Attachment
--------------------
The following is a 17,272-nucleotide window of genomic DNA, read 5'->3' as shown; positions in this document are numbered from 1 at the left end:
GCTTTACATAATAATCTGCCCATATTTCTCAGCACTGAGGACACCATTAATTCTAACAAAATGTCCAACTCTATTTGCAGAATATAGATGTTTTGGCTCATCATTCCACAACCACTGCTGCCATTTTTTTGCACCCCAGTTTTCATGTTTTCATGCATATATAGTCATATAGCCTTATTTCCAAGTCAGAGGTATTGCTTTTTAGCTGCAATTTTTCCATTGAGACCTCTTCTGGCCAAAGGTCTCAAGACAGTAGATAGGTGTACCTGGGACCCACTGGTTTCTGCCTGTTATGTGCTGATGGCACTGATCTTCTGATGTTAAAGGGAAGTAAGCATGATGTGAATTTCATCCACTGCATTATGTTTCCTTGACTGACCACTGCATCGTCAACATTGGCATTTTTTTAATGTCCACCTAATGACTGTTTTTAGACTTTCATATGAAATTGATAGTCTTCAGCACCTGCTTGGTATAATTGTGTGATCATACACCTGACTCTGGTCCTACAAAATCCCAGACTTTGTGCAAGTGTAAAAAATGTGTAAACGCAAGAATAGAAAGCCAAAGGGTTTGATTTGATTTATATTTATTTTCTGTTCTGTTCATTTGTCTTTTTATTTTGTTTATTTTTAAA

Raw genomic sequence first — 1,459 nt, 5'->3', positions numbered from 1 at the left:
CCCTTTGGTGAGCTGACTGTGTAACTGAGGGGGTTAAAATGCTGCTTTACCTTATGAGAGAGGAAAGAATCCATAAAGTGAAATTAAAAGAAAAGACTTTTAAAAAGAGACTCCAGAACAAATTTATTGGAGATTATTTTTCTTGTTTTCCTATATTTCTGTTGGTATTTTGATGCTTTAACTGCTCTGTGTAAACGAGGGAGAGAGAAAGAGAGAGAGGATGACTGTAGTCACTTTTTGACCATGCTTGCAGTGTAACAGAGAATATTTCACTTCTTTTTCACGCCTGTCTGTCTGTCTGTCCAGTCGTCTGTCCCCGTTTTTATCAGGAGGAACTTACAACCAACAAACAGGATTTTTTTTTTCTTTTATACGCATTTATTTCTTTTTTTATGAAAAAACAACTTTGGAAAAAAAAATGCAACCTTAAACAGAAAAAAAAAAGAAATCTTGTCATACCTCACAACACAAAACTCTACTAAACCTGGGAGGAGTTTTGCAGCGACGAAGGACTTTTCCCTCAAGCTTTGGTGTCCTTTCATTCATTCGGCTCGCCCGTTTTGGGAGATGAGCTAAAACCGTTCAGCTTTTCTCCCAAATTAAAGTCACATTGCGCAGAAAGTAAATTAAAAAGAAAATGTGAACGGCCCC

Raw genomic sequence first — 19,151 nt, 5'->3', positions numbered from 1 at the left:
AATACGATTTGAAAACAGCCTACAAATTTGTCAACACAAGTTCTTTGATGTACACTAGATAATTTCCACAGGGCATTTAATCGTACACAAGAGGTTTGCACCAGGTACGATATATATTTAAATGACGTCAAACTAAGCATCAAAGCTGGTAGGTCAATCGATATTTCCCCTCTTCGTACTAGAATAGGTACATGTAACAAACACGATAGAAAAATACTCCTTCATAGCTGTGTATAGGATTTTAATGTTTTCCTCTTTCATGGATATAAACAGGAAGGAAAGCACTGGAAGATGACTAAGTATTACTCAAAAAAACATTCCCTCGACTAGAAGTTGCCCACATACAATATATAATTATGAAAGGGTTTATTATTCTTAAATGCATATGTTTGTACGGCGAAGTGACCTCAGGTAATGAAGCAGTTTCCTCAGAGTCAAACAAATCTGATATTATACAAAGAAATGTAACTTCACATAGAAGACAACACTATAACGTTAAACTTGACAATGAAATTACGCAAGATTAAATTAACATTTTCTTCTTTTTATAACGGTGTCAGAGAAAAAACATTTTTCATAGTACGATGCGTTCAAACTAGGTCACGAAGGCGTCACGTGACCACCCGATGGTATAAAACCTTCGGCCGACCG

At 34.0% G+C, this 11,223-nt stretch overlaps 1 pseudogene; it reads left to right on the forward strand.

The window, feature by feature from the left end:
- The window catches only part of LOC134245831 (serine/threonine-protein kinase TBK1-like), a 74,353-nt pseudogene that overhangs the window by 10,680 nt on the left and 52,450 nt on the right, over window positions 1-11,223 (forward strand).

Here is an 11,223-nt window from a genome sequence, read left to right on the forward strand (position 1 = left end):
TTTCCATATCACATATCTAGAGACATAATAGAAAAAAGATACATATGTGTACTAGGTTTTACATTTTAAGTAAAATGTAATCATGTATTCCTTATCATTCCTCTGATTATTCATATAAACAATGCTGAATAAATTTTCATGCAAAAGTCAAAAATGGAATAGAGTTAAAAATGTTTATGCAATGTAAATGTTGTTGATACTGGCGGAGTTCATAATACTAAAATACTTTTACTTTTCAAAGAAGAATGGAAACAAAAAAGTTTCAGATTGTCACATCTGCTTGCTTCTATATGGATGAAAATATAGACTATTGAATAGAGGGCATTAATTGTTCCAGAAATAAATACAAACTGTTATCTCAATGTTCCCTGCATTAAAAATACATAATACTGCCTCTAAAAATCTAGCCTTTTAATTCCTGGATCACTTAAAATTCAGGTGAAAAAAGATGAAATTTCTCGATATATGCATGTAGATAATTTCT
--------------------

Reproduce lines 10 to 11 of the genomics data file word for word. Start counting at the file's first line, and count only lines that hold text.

Here is an 11,223-nt window from a genome sequence, read left to right on the forward strand (position 1 = left end):
TTTCCATATCACATATCTAGAGACATAATAGAAAAAAGATACATATGTGTACTAGGTTTTACATTTTAAGTAAAATGTAATCATGTATTCCTTATCATTCCTCTGATTATTCATATAAACAATGCTGAATAAATTTTCATGCAAAAGTCAAAAATGGAATAGAGTTAAAAATGTTTATGCAATGTAAATGTTGTTGATACTGGCGGAGTTCATAATACTAAAATACTTTTACTTTTCAAAGAAGAATGGAAACAAAAAAGTTTCAGATTGTCACATCTGCTTGCTTCTATATGGATGAAAATATAGACTATTGAATAGAGGGCATTAATTGTTCCAGAAATAAATACAAACTGTTATCTCAATGTTCCCTGCATTAAAAATACATAATACTGCCTCTAAAAATCTAGCCTTTTAATTCCTGGATCACTTAAAATTCAGGTGAAAAAAGATGAAATTTCTCGATATATGCATGTAGATAATTTCT